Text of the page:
The performances here are decent enough. Alan Alda is an unlikely choice to play the lead. His character is supposed to be charismatically sexy, but he's not necessarily the most convincing guy to play those qualities on screen. This makes it tough for us to buy him in the role, he just doesn't exude macho sex appeal. Regardless, if you can get past that his acting in the film is just fine. More interesting is Curt Jurgens as Duncan Ely. He brings to the part a commanding screen presence and we have no trouble at all buying him in the role of an aging rich pervert. Barbara Parkins is pretty solid as Ely's daughter. She's got the right look to pull of ‘sexy' and ‘mysterious' and we know very early on in the film just based on her body language she's not to be trusted. Throw in Jaqueline Bisset as the second female lead in the picture and things shape up nicely in front of the camera. Bisset is fairly sympathetic here, we understand why she'd feel the way she does about the situation. She's also absolutely gorgeous in this film.

There are some pacing problems here and the big twist that the film delivers towards the end isn't all that difficult to see coming if you pay close enough attention. Still, you could do a lot worse than this. The movie has its own quirky appeal and those with an affinity for devilish seventies horror pictures should find enough to enjoy here to make this worth a watch.

The Blu-ray:


Kino's Studio Classics line brings The Mephisto Waltz to Blu-ray in an AVC encoded 1080p high definition transfer framed at 1.85.1 widescreen and it offers a pretty significant upgrade compared to the previous DVD version from Fox (which looked good for its time but which is now over a decade old). Detail is much stronger here and color reproduction seems spot on. There are a few spots where there could have been a bit more cleanup applied but the print damage that does show up is minor. Compression artifacts are a non-issue and there's no evidence of any noise reduction or edge enhancement. We also get really good black levels and nice, accurate looking skin tones and texture here too.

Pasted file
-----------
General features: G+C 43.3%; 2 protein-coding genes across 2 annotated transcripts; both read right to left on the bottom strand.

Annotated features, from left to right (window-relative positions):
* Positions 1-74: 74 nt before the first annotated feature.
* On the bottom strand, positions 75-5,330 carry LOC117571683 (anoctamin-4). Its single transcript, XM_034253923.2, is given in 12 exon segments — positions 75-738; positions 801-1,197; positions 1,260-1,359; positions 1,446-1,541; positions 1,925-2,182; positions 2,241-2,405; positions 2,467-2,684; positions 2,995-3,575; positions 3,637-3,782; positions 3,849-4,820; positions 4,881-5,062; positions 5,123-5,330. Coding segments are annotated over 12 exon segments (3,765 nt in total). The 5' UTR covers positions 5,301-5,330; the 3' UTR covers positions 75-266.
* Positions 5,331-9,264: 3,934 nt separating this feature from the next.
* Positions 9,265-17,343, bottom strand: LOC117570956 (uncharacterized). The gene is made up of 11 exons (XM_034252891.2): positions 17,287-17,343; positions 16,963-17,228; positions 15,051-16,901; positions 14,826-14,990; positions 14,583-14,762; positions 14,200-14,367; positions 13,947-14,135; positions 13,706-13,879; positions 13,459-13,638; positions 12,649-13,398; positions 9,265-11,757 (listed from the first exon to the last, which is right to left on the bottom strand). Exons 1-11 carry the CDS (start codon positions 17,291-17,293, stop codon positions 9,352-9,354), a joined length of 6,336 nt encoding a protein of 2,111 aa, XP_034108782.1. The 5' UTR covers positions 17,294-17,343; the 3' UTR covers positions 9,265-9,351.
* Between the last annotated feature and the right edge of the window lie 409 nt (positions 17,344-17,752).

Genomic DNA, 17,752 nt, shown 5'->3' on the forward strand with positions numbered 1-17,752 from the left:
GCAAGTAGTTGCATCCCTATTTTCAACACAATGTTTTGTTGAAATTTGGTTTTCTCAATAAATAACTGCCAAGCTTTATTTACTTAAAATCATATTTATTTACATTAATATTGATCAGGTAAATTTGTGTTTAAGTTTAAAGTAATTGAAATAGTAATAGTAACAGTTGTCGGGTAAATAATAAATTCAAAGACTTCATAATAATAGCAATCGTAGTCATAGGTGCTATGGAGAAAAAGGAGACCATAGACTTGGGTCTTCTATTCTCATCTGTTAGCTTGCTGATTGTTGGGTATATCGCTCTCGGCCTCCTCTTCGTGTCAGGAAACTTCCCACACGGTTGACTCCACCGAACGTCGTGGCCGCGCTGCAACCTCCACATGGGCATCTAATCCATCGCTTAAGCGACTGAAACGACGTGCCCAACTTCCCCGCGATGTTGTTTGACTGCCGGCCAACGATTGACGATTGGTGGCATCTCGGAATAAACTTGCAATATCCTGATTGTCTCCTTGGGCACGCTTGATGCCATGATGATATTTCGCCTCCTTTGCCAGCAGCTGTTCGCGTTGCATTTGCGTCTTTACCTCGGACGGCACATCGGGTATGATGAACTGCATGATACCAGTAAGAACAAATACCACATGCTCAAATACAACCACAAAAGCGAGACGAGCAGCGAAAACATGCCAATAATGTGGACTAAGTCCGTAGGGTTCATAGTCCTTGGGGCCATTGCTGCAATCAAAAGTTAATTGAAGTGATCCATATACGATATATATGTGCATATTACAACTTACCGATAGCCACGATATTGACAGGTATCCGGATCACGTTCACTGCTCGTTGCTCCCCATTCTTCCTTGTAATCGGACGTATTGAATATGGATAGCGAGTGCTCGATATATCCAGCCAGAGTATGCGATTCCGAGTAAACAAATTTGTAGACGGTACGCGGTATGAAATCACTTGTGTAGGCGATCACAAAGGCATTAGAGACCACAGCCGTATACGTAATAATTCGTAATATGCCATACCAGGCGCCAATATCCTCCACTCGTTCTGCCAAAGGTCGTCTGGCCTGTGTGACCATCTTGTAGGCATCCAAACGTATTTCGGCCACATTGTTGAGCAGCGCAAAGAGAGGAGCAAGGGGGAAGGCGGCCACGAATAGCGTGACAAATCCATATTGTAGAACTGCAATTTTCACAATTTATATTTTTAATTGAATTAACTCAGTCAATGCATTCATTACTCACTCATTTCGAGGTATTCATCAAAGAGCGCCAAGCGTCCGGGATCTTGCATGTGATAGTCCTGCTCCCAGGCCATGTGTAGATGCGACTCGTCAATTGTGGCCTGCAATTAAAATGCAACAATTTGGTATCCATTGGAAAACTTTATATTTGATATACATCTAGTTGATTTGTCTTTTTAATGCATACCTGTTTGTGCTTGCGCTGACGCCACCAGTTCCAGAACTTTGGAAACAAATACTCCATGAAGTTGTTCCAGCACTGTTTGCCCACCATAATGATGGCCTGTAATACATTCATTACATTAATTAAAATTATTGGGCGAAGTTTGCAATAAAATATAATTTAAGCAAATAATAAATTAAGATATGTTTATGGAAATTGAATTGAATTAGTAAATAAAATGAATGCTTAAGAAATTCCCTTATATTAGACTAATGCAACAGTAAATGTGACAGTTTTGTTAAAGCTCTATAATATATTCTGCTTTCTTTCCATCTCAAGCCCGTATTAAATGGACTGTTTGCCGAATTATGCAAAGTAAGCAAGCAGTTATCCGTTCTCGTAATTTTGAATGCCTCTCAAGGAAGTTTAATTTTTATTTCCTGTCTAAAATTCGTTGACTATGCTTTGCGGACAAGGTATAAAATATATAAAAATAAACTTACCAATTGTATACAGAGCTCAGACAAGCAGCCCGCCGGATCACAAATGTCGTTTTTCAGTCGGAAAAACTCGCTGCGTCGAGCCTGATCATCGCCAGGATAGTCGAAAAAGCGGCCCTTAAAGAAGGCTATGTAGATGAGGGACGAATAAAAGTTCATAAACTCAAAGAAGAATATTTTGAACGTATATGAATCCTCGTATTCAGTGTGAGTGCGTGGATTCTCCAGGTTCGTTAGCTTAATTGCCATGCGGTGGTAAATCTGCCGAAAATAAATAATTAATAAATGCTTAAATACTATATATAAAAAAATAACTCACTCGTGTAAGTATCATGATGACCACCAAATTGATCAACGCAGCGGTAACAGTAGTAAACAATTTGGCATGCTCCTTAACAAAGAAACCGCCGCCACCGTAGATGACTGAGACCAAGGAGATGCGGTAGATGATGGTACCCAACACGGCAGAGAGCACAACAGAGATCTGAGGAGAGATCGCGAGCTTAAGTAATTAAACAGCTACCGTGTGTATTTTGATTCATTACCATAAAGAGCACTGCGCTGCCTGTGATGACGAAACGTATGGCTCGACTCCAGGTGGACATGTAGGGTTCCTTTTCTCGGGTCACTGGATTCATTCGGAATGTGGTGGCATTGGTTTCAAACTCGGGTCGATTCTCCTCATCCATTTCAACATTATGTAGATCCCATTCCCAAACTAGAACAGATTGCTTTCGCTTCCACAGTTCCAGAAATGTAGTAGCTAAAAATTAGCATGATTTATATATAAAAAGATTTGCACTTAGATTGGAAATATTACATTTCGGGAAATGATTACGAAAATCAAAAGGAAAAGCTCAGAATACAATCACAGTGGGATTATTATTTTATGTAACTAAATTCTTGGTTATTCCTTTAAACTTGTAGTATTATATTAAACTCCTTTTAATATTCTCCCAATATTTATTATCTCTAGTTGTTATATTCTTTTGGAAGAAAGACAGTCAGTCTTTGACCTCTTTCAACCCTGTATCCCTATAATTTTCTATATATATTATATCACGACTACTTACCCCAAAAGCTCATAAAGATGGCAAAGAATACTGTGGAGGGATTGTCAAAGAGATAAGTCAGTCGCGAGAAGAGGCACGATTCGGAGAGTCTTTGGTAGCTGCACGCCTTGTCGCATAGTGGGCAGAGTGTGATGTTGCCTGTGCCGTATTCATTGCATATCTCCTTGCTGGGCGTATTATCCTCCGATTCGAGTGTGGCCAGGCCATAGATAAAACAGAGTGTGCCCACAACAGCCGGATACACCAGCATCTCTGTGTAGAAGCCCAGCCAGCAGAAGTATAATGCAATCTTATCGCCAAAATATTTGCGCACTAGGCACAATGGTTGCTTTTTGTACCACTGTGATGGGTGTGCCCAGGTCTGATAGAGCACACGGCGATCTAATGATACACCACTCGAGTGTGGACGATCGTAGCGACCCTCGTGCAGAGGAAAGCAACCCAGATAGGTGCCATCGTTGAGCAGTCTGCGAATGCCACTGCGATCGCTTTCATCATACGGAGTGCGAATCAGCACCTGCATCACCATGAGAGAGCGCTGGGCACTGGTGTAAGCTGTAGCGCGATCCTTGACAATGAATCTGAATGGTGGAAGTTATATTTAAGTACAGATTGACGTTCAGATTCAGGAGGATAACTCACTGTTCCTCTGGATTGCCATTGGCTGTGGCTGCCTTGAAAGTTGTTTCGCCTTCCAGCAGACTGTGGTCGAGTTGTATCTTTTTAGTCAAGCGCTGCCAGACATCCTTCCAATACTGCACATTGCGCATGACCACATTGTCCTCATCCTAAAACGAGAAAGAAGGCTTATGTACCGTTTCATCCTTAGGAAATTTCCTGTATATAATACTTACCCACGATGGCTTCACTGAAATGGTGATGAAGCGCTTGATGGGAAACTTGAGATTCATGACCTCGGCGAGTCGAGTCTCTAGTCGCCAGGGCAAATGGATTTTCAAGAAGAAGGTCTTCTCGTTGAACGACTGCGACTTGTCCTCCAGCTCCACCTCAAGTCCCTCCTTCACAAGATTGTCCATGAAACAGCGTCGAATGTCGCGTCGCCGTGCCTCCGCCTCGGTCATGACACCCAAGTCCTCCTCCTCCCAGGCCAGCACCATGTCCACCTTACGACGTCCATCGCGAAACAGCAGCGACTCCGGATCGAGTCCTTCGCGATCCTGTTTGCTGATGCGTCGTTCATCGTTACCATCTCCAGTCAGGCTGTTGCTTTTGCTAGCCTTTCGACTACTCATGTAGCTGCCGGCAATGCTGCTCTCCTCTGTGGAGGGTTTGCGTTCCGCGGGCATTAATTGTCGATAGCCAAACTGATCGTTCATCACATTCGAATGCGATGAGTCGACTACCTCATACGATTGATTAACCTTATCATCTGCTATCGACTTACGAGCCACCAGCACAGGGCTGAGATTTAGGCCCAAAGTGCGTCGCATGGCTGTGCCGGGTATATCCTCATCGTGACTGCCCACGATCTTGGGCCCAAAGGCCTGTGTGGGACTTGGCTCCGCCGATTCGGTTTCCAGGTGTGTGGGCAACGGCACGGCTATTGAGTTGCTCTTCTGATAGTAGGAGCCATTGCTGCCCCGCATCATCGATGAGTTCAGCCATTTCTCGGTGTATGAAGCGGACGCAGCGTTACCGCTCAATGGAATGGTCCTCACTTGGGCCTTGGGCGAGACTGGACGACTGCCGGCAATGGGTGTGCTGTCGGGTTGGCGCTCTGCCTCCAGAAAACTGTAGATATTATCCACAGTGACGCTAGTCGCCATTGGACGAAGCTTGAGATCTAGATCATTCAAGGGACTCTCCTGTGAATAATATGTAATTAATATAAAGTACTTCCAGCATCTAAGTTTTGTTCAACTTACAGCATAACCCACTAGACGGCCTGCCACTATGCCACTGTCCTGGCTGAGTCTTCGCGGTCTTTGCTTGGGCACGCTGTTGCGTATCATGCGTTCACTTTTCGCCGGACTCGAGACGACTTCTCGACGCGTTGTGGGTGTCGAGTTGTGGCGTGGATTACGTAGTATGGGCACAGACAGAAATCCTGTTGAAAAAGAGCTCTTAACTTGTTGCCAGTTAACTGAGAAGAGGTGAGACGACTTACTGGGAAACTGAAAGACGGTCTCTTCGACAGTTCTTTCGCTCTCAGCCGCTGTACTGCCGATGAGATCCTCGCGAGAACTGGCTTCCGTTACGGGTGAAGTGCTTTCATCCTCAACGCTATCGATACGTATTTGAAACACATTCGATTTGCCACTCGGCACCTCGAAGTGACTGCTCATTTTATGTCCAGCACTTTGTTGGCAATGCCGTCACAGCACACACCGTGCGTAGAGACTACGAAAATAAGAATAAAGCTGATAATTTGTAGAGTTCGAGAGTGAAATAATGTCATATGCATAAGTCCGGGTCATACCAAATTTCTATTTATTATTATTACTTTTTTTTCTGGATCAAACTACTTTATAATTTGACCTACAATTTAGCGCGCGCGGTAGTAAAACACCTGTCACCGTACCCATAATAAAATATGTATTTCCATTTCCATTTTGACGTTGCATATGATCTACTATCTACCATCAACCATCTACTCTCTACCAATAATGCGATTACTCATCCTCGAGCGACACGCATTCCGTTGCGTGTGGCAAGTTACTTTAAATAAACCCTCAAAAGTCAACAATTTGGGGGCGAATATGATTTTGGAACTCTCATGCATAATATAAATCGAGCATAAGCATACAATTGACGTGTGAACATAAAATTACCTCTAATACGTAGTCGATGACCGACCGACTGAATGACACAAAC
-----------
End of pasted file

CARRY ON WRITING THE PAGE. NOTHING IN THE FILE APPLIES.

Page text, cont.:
Audio chores are handled by an English language DTS-HD Mono track. No alternate language options are provided although English subtitles are included here. There's good clarity here, nice range and balance and at times some noticeable depth. There are no problems with any hiss or distortion to note..


The main extras on this release come in the form of two audio commentary tracks. The first of these tracks is from Bill Cooke and it's a well-researched and interesting talk that details the history of the film, lends some insight into the source material that it was adapted from, offers up some interesting observations about the picture and provides anecdotes about the picture while detailing the efforts of the cast and crew behind it all. The second track features actress Pamelyn Ferdin and moderator Elijah Drenner. Ferdin has some interesting stories to share about her time working on the film. She talks about how she got along with the older cast members, her thoughts on the picture, her approach to her character and how her mother behaved while chaperoning her during the shoot. She also talk about other films that she's been involved with other the years and tells some interesting stories from throughout her career.

Aside from that we get a trailer for the feature and bonus trailers for Jennifer, Deranged and Burnt Offerings. Static menus and chapter selection are provided.

Final Thoughts:

The Mephisto Waltz doesn't deserve a spot in the upper echelon of seventies occult horror pictures but it's entertaining enough and it features some good acting and nice production values. If it isn't a classic, it's still worth a watch for fans of the genre. Kino's Blu-ray release looks and sounds quite good and contains two audio commentary tracks as its main supplements. Recommended.

Ian lives in NYC with his wife where he writes for DVD Talk, runs Rock! Shock! Pop!. He likes NYC a lot, even if it is expensive and loud.